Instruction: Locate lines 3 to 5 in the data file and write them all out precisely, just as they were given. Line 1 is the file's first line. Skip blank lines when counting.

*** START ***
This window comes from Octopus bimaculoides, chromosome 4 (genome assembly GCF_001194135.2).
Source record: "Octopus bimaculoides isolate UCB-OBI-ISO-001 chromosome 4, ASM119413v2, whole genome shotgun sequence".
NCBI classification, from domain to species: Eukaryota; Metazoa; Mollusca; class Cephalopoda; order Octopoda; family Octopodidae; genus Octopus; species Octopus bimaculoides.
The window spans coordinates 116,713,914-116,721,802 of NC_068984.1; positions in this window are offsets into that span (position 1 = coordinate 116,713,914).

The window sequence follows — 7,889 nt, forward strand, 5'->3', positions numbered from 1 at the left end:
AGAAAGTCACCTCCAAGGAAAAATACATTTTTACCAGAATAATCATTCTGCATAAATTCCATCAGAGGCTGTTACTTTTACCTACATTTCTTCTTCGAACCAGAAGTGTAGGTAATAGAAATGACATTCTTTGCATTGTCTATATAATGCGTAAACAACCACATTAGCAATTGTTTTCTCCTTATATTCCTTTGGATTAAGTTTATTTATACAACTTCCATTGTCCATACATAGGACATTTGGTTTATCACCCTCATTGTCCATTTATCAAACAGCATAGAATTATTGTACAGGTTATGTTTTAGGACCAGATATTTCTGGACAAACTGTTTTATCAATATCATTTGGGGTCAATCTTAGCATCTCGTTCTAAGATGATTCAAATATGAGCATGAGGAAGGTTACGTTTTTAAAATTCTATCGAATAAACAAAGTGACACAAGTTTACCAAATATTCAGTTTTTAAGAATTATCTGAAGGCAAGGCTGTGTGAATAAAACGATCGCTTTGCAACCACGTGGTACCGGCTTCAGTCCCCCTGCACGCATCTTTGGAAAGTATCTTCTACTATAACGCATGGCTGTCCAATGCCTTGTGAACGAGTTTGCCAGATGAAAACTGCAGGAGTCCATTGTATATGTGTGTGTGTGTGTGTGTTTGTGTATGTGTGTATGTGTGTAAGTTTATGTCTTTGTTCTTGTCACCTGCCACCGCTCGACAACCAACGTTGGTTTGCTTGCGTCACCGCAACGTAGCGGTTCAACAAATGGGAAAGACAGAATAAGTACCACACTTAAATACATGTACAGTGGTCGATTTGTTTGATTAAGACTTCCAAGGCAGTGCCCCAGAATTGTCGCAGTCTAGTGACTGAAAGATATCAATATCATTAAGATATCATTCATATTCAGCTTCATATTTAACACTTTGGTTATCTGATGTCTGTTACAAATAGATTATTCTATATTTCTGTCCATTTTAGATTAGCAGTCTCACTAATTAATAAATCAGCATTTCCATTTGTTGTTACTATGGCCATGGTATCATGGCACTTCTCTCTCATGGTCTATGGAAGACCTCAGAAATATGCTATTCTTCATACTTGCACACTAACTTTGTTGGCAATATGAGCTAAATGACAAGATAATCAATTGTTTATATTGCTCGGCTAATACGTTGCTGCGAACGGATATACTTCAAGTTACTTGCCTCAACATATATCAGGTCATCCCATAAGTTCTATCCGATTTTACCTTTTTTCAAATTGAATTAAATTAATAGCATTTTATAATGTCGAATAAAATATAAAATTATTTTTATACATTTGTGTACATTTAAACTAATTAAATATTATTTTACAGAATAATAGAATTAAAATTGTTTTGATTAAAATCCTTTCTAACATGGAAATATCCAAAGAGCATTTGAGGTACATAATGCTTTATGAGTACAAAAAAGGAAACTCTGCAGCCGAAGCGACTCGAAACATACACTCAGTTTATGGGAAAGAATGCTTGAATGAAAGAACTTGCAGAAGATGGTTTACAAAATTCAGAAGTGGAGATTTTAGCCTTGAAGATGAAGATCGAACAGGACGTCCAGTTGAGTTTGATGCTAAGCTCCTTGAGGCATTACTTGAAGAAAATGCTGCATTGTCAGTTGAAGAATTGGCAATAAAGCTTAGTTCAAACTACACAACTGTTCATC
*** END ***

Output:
NCBI classification, from domain to species: Eukaryota; Metazoa; Mollusca; class Cephalopoda; order Octopoda; family Octopodidae; genus Octopus; species Octopus bimaculoides.
The window spans coordinates 116,713,914-116,721,802 of NC_068984.1; positions in this window are offsets into that span (position 1 = coordinate 116,713,914).

The window sequence follows — 7,889 nt, forward strand, 5'->3', positions numbered from 1 at the left end: